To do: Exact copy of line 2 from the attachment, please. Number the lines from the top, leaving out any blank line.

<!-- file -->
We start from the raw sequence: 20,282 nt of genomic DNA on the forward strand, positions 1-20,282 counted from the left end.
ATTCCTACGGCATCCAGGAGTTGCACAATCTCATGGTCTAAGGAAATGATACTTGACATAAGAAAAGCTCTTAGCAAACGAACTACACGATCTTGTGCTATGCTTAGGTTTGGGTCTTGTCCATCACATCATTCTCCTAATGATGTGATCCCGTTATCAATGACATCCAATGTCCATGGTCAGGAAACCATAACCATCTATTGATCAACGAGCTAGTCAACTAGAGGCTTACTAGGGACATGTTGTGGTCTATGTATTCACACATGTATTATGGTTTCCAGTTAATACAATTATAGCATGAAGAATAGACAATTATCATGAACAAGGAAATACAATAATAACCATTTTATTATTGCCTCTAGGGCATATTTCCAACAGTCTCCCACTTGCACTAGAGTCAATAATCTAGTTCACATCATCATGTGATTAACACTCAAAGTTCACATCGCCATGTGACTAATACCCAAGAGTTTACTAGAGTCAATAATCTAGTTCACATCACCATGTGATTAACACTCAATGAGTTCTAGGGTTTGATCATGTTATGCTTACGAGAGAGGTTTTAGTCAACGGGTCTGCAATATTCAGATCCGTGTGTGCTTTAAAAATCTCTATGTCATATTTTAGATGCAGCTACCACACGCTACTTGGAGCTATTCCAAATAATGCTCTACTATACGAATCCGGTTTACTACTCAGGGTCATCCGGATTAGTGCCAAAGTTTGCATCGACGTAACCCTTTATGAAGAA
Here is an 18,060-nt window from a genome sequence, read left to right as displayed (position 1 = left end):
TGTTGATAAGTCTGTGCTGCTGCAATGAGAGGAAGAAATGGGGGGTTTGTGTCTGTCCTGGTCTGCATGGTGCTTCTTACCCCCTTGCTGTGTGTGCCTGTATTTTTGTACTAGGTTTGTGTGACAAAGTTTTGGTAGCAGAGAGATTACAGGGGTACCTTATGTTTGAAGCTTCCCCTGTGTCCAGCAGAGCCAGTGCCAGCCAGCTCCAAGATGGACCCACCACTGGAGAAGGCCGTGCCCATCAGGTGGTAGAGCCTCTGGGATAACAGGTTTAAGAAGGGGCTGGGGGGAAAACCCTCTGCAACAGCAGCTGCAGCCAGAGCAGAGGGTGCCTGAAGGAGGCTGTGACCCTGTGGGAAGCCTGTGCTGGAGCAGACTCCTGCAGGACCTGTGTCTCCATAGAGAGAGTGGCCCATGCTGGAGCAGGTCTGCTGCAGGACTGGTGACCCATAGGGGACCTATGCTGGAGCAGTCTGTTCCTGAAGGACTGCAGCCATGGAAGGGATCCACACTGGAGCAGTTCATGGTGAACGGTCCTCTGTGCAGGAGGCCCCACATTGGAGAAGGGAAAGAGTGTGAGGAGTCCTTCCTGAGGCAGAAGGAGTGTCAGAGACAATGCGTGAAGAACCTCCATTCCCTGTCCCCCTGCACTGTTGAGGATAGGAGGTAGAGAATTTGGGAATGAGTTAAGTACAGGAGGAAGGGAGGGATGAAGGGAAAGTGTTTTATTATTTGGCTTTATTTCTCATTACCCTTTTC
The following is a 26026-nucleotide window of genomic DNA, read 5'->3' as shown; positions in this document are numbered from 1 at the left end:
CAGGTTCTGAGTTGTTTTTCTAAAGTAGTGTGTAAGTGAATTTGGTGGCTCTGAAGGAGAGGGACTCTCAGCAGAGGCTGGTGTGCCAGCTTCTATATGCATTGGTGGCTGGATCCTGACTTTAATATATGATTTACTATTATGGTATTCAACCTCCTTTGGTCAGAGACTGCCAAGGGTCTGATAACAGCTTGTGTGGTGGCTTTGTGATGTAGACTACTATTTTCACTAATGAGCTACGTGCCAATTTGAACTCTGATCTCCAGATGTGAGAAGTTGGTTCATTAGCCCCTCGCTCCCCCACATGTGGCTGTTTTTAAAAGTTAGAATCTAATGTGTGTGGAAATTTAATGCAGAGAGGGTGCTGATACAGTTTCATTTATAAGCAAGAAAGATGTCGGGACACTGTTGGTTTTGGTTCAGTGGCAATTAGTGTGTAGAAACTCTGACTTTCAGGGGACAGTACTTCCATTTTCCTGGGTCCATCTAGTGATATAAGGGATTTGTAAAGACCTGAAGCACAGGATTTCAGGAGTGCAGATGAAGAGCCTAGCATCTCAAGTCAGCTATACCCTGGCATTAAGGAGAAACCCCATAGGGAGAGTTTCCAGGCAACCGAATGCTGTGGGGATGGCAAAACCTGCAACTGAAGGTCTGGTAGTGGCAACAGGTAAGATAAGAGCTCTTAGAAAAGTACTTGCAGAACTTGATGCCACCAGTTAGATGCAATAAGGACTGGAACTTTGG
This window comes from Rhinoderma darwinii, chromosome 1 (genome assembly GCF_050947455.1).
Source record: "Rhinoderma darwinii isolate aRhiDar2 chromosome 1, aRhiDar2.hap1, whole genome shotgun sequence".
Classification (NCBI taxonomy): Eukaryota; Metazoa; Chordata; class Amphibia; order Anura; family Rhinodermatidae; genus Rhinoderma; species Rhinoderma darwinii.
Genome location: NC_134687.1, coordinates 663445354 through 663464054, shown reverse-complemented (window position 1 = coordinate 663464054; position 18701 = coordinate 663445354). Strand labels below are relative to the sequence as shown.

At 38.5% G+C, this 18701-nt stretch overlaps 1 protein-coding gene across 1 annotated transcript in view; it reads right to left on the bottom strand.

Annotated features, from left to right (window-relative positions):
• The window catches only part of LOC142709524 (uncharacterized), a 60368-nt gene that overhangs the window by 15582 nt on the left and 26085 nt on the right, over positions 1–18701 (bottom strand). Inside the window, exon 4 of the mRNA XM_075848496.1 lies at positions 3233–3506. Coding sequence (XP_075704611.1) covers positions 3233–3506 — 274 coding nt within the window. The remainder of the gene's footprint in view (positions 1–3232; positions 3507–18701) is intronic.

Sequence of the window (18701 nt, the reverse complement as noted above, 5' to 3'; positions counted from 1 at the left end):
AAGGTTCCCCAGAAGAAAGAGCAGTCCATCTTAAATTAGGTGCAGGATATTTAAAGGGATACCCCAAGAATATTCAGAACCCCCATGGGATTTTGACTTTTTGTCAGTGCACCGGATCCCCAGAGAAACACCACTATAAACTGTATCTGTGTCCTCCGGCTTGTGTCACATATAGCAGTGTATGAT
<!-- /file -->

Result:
ATTCCTACGGCATCCAGGAGTTGCACAATCTCATGGTCTAAGGAAATGATACTTGACATAAGAAAAGCTCTTAGCAAACGAACTACACGATCTTGTGCTATGCTTAGGTTTGGGTCTTGTCCATCACATCATTCTCCTAATGATGTGATCCCGTTATCAATGACATCCAATGTCCATGGTCAGGAAACCATAACCATCTATTGATCAACGAGCTAGTCAACTAGAGGCTTACTAGGGACATGTTGTGGTCTATGTATTCACACATGTATTATGGTTTCCAGTTAATACAATTATAGCATGAAGAATAGACAATTATCATGAACAAGGAAATACAATAATAACCATTTTATTATTGCCTCTAGGGCATATTTCCAACAGTCTCCCACTTGCACTAGAGTCAATAATCTAGTTCACATCATCATGTGATTAACACTCAAAGTTCACATCGCCATGTGACTAATACCCAAGAGTTTACTAGAGTCAATAATCTAGTTCACATCACCATGTGATTAACACTCAATGAGTTCTAGGGTTTGATCATGTTATGCTTACGAGAGAGGTTTTAGTCAACGGGTCTGCAATATTCAGATCCGTGTGTGCTTTAAAAATCTCTATGTCATATTTTAGATGCAGCTACCACACGCTACTTGGAGCTATTCCAAATAATGCTCTACTATACGAATCCGGTTTACTACTCAGGGTCATCCGGATTAGTGCCAAAGTTTGCATCGACGTAACCCTTTATGAAGAA